Thus, the forum that night featured a conversation about justice”"in principle and action”"through the eyes of Christian, Jewish, and Islamic commentators. The Islamic voice was that of Ayse Kadayifci-Orellana, who teaches conflict resolution at American University’s School of International Service, and her presence on the panel was a particular sign of an attitude shift among Christian social ethicists. Woodstock senior fellow John Haughey, S.J. who edited The Faith that Does Justice, was quick to note in an interview that he and his team of Woodstock Jesuits who produced the volume gave scant thought to Islam at the time. “We were brought up short on that whole world,” he said, noting that the American hostage crisis in Iran erupted just a little over two years after the book appeared. He added that any sensible appraisal of religion and global justice must now look at least in part to the Islamic world.

faith2Dr. Ayse Kadayifci-Orellana explained compellingly how a healthier dialogue among people of all faiths must not be relegated to an academic exercise, but rather it should inform, educate and inspire on a popular level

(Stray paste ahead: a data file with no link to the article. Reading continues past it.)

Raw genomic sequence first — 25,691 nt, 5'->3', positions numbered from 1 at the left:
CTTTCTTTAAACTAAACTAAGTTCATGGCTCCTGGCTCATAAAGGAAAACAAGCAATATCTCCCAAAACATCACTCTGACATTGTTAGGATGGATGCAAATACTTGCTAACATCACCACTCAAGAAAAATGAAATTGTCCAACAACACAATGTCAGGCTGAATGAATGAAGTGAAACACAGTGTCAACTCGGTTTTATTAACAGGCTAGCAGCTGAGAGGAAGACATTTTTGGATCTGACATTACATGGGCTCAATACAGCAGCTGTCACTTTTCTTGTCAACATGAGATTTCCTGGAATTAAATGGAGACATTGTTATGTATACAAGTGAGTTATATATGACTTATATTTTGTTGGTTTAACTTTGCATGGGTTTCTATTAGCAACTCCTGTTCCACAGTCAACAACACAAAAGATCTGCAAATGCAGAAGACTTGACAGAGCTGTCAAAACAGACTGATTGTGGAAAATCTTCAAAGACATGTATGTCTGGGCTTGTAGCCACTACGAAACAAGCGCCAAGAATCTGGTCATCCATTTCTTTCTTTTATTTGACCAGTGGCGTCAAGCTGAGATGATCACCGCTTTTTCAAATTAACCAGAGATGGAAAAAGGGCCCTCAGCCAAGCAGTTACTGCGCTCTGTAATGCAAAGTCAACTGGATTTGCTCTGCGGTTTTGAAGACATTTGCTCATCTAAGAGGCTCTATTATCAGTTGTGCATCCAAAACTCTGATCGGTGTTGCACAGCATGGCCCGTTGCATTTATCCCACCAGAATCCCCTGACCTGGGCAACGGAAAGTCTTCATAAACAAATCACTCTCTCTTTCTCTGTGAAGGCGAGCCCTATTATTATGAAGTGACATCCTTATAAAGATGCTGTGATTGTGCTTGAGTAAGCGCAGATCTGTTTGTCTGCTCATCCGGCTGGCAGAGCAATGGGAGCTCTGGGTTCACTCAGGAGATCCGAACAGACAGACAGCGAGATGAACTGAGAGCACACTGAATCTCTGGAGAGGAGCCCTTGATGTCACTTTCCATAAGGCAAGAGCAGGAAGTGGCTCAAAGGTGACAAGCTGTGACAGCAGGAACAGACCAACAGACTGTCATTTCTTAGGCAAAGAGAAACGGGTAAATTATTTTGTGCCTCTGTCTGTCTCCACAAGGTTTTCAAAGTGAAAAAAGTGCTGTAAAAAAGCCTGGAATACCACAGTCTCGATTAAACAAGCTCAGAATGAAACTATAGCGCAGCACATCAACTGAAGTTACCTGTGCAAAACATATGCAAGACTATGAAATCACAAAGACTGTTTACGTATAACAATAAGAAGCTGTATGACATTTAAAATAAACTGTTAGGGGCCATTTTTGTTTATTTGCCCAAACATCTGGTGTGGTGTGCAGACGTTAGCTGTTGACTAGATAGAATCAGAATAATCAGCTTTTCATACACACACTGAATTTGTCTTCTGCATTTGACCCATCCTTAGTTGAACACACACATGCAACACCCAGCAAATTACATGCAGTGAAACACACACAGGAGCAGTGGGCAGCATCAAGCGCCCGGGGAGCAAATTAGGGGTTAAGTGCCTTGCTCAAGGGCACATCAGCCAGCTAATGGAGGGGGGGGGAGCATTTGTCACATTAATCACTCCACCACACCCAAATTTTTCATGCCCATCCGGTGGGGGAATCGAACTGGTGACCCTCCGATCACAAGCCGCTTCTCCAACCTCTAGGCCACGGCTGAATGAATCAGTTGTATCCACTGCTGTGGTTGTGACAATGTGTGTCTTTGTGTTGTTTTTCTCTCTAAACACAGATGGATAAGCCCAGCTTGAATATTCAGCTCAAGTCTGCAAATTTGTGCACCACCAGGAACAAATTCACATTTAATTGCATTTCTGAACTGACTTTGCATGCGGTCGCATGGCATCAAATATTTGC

Haughey (pronounced like Hoye) was the lead-off speaker at the forum, the title of which echoed the 30-year-old book even as it prefigured a book that ought to be written — The Faith That Does Justice in a Pluralistic World: Facing the Challenges and Imagining the Future.

One challenge, barely pondered in religious circles until fairly recent times, is that of human solidarity with the natural world. Haughey steered straight into this question in his remarks, pointing out that justice means “giving to each what is due to each,” and that in a created world, the “each” includes all species brought into being by the Creator. “I think we have learned in the last 30 years ... that we are in a communion with other species,” said Haughey, who had written books about faith, work, and money, before taking on the underlying theological questions in The Faith That Does Justice. He said, “We’re learning a lot about justice. We’re learning a lot about widening the embrace of justice to be not simply inter-human, but also inter-species.”